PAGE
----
Terry Gilliam’s passion project “The Man Who Killed Don Quixote” is one such film, a mishap-riddled odyssey 25 years in the making. Directed by Gilliam from a script he co-wrote with Tony Grisoni, it’s the end result of a quarter-century of false starts and natural disasters, of casting and recasting and shooting and reshooting. The production dealt with so many issues of varying types that one would be forgiven for believing the entire project to be somehow cursed.

After many years, the film was finally completed in 2018. And yet, the difficulties weren’t done even then; some messy legal issues between Gilliam and a former producer on the film resulted in a wonky, uneven release schedule; the movie didn’t reach American screens (non-festival edition) until now, with a limited theatrical run quickly followed by a VOD drop.

One would expect a film that had been through so many iterations to be haphazard and scattered, jagged and rough-edged. And frankly, those terms describe “The Man Who Killed Don Quixote” in a lot of ways. But those viewers who are able to look beyond the surface jankiness will see Gilliam’s unique vision at work; there’s enough here – particularly for Gilliam’s fans (among whom I include myself) – to illustrate the clear, fierce passion that the director has for this story.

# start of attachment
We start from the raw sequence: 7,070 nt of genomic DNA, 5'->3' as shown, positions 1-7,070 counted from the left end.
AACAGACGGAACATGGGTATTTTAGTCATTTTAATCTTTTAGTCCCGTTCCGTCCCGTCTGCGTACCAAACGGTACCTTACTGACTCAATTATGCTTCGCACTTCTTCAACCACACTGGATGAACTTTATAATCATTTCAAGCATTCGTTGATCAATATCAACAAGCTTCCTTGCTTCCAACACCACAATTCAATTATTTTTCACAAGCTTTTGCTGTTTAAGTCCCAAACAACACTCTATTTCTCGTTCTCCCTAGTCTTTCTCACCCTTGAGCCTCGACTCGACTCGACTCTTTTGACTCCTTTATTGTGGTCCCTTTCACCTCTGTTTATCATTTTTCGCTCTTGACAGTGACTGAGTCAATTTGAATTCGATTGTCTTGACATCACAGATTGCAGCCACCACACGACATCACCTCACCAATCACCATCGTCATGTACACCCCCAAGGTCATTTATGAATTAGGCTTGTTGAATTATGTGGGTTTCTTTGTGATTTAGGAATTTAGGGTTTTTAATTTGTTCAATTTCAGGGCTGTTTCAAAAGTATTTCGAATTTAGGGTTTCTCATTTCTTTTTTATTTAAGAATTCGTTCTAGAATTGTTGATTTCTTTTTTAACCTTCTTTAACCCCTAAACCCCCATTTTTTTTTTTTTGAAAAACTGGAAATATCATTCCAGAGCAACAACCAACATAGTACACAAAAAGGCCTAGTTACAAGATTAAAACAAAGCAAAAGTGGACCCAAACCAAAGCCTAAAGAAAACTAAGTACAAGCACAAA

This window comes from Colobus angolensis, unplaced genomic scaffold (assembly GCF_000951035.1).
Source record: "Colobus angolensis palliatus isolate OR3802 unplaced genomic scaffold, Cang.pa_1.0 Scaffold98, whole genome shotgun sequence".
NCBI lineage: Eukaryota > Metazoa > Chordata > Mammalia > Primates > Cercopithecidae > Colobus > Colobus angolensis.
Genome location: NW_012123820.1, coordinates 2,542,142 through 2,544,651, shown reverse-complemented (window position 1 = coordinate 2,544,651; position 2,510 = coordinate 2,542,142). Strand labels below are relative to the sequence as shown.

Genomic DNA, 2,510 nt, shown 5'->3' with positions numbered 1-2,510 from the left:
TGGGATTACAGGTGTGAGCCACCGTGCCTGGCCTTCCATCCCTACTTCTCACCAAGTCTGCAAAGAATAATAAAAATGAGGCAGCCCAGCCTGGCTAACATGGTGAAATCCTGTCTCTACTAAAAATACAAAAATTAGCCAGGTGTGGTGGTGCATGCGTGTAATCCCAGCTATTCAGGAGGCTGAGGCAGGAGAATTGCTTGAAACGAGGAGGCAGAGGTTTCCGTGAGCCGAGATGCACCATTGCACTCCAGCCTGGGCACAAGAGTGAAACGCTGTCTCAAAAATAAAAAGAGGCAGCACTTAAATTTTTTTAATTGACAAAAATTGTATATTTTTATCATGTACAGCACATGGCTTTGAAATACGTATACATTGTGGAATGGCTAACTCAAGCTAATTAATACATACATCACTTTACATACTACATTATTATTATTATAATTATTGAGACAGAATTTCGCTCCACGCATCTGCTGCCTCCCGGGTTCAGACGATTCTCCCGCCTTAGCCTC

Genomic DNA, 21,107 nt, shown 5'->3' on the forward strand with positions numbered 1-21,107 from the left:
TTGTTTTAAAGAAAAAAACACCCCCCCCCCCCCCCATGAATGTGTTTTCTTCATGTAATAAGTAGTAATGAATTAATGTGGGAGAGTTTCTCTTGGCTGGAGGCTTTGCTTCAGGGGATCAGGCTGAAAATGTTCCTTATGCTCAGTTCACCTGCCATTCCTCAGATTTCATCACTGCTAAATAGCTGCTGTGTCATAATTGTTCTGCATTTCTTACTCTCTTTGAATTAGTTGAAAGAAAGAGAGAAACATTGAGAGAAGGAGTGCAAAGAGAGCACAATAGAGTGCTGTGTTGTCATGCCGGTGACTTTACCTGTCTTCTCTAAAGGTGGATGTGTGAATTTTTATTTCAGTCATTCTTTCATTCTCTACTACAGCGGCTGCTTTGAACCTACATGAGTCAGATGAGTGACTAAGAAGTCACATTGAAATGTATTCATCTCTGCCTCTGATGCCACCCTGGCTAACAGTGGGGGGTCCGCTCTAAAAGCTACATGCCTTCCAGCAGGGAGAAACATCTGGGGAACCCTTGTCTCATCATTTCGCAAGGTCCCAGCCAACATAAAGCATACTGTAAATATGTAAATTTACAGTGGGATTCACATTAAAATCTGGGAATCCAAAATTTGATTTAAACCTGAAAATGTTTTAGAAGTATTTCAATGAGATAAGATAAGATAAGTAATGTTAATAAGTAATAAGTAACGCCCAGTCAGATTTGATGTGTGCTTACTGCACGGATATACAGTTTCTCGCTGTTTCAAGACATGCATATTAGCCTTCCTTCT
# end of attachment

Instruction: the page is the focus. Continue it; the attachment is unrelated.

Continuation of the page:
It’s an uneven and unflinchingly weird movie, which surprises no one; it bears the marks of both his love and his desperation and wears them proudly – and really, how else could it have gone?

Published in Movies
Friday, 24 August 2018 08:57

‘BlacKkKlansman’ goes under the hood

When it comes to telling true stories at the movies, one always has to recognize the flexibility of the notion of what is “true.” Terms like “based on” and “inspired by” give filmmakers a lot of leeway as far as shaping these true events in such a way as to serve the story they wish to tell.

Spike Lee’s latest film “BlacKkKlansman” is foundationally a true story, based on the memoir “Black Klansman” by Ron Stallworth. But again, there’s small-t true and Large-T True, and with a visionary auteur like Lee both running the camera and creating the script (Lee co-wrote the screenplay along with David Rabinowitz, Charlie Wachtel and Kevin Willmott), well … he’s going to err on the side of Large-T every time.

Published in Movies
Wednesday, 20 December 2017 13:54

‘Star Wars: The Last Jedi’ far from least

There are few films as difficult to review as a “Star Wars” movie. There’s such a fine line that needs to be walked with regards to the narrative; no one wants to be responsible for spoiling any aspect of such an eagerly-anticipated cinematic experience. However, you also want to be able to convey your feelings about the movie in a manner that is both engaging and accurate.

Published in Movies
Wednesday, 23 August 2017 11:36

Of heists and hillbillies - ‘Logan Lucky’

Soderbergh’s cinematic return well worth the wait

Published in Movies